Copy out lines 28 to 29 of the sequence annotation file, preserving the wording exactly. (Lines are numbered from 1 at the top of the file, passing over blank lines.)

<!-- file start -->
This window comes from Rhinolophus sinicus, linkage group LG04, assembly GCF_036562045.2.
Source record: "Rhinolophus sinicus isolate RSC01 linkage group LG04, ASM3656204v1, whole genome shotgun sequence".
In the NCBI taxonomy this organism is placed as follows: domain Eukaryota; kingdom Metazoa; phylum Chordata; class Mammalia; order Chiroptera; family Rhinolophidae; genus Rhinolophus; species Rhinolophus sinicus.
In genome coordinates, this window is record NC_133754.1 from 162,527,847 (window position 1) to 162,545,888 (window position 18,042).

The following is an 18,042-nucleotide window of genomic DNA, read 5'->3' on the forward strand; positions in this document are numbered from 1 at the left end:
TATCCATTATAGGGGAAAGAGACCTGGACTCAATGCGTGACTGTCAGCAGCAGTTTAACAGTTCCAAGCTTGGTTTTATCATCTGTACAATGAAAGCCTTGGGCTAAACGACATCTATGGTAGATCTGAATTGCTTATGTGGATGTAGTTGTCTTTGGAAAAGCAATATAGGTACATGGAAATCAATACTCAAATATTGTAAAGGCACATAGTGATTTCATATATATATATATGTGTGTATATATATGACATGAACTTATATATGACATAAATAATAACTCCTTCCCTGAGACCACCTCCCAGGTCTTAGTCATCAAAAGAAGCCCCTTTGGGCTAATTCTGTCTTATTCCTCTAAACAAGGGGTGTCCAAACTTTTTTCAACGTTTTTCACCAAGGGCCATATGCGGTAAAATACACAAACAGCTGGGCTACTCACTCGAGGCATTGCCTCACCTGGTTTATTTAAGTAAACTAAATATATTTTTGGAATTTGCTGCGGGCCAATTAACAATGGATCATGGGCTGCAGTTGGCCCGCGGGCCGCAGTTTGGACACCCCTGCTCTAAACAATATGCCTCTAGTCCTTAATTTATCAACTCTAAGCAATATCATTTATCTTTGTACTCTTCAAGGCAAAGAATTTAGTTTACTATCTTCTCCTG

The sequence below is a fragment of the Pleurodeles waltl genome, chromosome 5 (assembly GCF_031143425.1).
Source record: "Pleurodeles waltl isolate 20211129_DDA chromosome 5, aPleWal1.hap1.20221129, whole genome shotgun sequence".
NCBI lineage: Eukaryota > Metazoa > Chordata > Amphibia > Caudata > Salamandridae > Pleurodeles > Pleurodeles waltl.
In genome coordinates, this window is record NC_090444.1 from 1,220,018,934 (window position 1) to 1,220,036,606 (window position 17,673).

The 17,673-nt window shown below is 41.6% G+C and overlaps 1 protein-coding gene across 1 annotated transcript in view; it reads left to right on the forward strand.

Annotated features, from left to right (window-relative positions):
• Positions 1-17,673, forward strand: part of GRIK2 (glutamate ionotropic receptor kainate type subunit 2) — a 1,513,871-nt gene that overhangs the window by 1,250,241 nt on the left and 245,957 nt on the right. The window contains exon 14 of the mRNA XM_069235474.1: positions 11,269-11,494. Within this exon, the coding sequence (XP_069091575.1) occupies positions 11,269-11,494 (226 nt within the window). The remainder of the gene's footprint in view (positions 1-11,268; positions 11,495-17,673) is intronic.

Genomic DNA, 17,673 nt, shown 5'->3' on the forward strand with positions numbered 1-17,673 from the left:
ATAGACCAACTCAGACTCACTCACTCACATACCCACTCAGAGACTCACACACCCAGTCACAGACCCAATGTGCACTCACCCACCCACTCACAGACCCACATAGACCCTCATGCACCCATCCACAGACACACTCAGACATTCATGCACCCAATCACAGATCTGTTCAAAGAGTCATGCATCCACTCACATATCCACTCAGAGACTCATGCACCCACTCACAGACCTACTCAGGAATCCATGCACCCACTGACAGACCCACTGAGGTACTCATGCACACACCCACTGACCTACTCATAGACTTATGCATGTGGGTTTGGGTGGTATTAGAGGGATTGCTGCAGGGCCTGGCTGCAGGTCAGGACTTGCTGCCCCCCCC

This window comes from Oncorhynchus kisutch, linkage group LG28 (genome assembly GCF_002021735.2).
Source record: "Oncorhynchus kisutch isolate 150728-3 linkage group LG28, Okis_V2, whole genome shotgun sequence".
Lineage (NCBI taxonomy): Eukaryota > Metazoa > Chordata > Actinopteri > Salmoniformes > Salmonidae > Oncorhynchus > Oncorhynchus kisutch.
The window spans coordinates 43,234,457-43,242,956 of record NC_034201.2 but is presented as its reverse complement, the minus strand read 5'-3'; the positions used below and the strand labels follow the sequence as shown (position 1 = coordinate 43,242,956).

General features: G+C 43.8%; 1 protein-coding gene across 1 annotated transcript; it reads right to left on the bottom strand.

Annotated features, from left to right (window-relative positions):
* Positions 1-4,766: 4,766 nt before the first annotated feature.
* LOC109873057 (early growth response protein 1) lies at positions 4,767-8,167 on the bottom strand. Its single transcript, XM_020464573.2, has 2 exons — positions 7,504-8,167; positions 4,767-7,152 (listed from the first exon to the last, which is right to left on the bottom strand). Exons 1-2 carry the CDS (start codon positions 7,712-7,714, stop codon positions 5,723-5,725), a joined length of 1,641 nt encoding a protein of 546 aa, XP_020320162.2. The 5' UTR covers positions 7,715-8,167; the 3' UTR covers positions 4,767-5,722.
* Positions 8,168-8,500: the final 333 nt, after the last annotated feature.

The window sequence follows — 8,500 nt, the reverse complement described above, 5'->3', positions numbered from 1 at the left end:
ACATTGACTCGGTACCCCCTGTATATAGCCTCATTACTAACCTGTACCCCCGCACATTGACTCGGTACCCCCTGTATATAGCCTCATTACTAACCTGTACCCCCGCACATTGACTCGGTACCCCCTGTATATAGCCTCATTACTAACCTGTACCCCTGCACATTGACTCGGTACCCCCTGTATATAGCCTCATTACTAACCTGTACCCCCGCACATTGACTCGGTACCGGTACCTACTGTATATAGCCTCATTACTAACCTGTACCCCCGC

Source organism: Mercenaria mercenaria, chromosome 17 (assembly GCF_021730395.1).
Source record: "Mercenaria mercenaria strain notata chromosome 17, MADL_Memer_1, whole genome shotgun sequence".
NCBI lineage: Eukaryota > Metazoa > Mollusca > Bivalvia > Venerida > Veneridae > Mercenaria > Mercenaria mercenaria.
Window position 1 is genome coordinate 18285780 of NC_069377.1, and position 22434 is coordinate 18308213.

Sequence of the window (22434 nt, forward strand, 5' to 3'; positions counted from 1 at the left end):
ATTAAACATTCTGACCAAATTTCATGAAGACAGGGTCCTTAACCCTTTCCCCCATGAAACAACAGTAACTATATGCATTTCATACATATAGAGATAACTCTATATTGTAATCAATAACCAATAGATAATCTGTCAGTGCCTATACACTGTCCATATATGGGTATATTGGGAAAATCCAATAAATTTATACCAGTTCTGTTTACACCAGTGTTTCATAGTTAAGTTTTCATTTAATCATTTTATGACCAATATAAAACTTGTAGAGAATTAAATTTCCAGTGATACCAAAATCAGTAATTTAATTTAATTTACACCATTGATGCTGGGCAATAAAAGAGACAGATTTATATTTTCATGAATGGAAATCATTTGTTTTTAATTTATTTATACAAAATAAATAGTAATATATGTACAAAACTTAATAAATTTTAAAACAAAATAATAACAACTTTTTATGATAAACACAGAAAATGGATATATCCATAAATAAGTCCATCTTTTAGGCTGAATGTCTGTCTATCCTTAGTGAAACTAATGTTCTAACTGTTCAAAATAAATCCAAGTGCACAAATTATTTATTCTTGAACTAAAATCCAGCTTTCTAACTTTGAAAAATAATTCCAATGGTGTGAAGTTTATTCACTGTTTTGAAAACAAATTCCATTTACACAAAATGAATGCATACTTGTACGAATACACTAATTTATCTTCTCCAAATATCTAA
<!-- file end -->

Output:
Source record: "Mercenaria mercenaria strain notata chromosome 17, MADL_Memer_1, whole genome shotgun sequence".
NCBI lineage: Eukaryota > Metazoa > Mollusca > Bivalvia > Venerida > Veneridae > Mercenaria > Mercenaria mercenaria.